Posey's Tips & Tricks
Microsoft's Continuous Improvements to Office 365 Reporting
Microsoft has added a ton of new ways to track usage in its cloud services over the past few months.
I have been using Office 365 for several years, and have generally been happy with the experience. Even so, I have always thought that the administrative portal could be improved. Admittedly, things are gradually getting better, but I have always thought that there was something of a disconnect between the Office 365 applications with regard to the Office 365 Admin Center. It was as if Office 365 were a collection of standalone applications that were loosely cobbled together to be offered as a bundle (which isn't that far off from the truth).
As I explained in a previous post, Office 365 is eventually going to be getting a brand new administrative interface that looks and feels a lot like Azure. I have not yet had the opportunity to spend quite as much time using the new interface as I would like, but it does seem to yield a more cohesive management experience.
Regardless of whether you like the new Office 365 administrative interface, or you prefer the old one, I highly recommend periodically taking the time to look around the administrative interface to see what management options and tools are available to you. Microsoft doesn't always scream from the rooftops when they add a new feature or capability to Office 365. I have lost count of the number of times that I have logged into Office 365 over the years and discovered something new in the administrative interface. Such improvements are often discussed on Microsoft's Office Blog, but unless you read the blog on a regular basis, you are likely to miss out on some of the update announcements.
So what has Microsoft been doing with the Office 365 administrative interface lately? Well, aside from making the transition to the new, Azure-like interface, Microsoft has added some new reporting options.
A few months back, Microsoft introduced a new reporting dashboard in the Office 365 Admin Center. This reporting dashboard, which Microsoft sometimes refers to as the Activity dashboard, is designed to give administrators an overview of how users are using Office 365. Such information can potentially be useful, even at a very high level. Imagine, for instance, that your organization has 100 users, and the Activity dashboard reveals that only 70 of them are actively using Office 365. Office 365 is billed on a per-user, per-month basis. In this type of situation, you may be able to use the information from the Activity dashboard to save some money by canceling the unused subscriptions.
The Activity dashboard doesn't just show you how many users are logging into Office 365. The dashboard allows you to drill down into the various Office 365 applications in order to access application level usage information. Right now, the application level reporting is a work in progress. Microsoft is still in the process of creating reports for the individual applications. Even so, Microsoft has recently given Office 365 customers usage reports for SharePoint, OneDrive for Business, Skype for Business, and Yammer. These new reports are in addition to the previously existing reports such as the E-mail Activity Report and the Office Activations report.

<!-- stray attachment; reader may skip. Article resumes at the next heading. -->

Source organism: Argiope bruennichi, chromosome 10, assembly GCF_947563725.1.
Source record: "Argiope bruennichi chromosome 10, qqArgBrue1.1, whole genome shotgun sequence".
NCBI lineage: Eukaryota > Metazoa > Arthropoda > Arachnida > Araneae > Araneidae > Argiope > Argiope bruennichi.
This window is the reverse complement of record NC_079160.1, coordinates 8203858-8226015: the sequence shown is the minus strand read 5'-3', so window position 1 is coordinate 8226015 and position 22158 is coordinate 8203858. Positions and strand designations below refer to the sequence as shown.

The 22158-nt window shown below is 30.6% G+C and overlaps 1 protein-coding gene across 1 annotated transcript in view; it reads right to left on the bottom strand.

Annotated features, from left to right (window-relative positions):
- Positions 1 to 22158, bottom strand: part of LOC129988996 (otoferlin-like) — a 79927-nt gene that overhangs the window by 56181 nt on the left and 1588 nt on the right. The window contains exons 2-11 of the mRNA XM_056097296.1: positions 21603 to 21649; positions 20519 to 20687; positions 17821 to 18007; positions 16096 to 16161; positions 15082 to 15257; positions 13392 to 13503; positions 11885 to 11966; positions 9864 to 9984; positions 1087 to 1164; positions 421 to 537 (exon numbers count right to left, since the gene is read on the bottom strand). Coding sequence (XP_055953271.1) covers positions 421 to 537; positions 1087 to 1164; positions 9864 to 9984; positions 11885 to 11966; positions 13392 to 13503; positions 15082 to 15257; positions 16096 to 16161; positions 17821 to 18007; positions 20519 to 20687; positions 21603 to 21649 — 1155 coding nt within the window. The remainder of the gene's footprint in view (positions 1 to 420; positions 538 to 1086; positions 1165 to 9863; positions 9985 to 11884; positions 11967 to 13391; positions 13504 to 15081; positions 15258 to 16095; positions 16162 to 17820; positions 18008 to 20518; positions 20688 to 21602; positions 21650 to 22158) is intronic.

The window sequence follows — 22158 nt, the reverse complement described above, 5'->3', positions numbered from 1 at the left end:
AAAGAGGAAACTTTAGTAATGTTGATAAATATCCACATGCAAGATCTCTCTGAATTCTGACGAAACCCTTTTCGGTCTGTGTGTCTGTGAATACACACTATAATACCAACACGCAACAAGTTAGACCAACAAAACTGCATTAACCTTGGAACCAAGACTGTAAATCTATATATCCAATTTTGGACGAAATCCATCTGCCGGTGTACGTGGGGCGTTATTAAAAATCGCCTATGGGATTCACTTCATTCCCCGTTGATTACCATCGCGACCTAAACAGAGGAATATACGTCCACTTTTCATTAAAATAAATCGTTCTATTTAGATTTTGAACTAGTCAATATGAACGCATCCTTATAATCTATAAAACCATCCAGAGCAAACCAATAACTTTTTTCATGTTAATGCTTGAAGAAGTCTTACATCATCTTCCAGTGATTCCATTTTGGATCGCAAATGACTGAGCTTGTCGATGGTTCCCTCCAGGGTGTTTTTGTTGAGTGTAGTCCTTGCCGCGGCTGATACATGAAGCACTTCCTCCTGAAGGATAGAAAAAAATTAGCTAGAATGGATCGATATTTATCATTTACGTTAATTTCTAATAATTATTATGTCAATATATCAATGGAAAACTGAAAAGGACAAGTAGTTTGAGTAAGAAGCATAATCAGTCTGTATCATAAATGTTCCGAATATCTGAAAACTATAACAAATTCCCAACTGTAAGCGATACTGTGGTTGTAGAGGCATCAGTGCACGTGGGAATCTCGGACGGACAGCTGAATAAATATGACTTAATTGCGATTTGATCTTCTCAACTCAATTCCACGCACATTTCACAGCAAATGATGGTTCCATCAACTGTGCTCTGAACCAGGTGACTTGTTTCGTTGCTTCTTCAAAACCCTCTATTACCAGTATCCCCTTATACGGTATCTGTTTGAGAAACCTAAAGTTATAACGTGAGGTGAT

The SharePoint Site Usage Report is designed to assist administrators with monitoring storage consumption across SharePoint sites. Not only can admins use this report to monitor activity across sites, but the report also displays the amount of available storage on a site-by-site basis, along with information on how SharePoint sites are being used for file storage.
The OneDrive for Business Usage Report is also designed to help administrators to better understand how storage is being used. This report outlines storage and sharing activity across OneDrive for Business. This information can be viewed in aggregate form, or on a per user basis. Administrators can even use the report to see the number and sizes of the files being stored.
The Skype for Business Report is primarily designed to show the amount of time spent in Skype meetings. However, the report also includes information on meetings organized, meeting participation information, and information on calls and instant messages.
Finally, the Yammer report provides basic Yammer information such as read and post activity.
The reports that I have discussed have all been added within the last few months. It will be really interesting to see what other reports Microsoft decides to create, or how they might further improve on the existing reports.
Brien Posey is a 19-time Microsoft MVP with decades of IT experience. As a freelance writer, Posey has written thousands of articles and contributed to several dozen books on a wide variety of IT topics. Prior to going freelance, Posey was a CIO for a national chain of hospitals and health care facilities. He has also served as a network administrator for some of the country's largest insurance companies and for the Department of Defense at Fort Knox. In addition to his continued work in IT, Posey has spent the last several years actively training as a commercial scientist-astronaut candidate in preparation to fly on a mission to study polar mesospheric clouds from space. You can follow his spaceflight training on his Web site.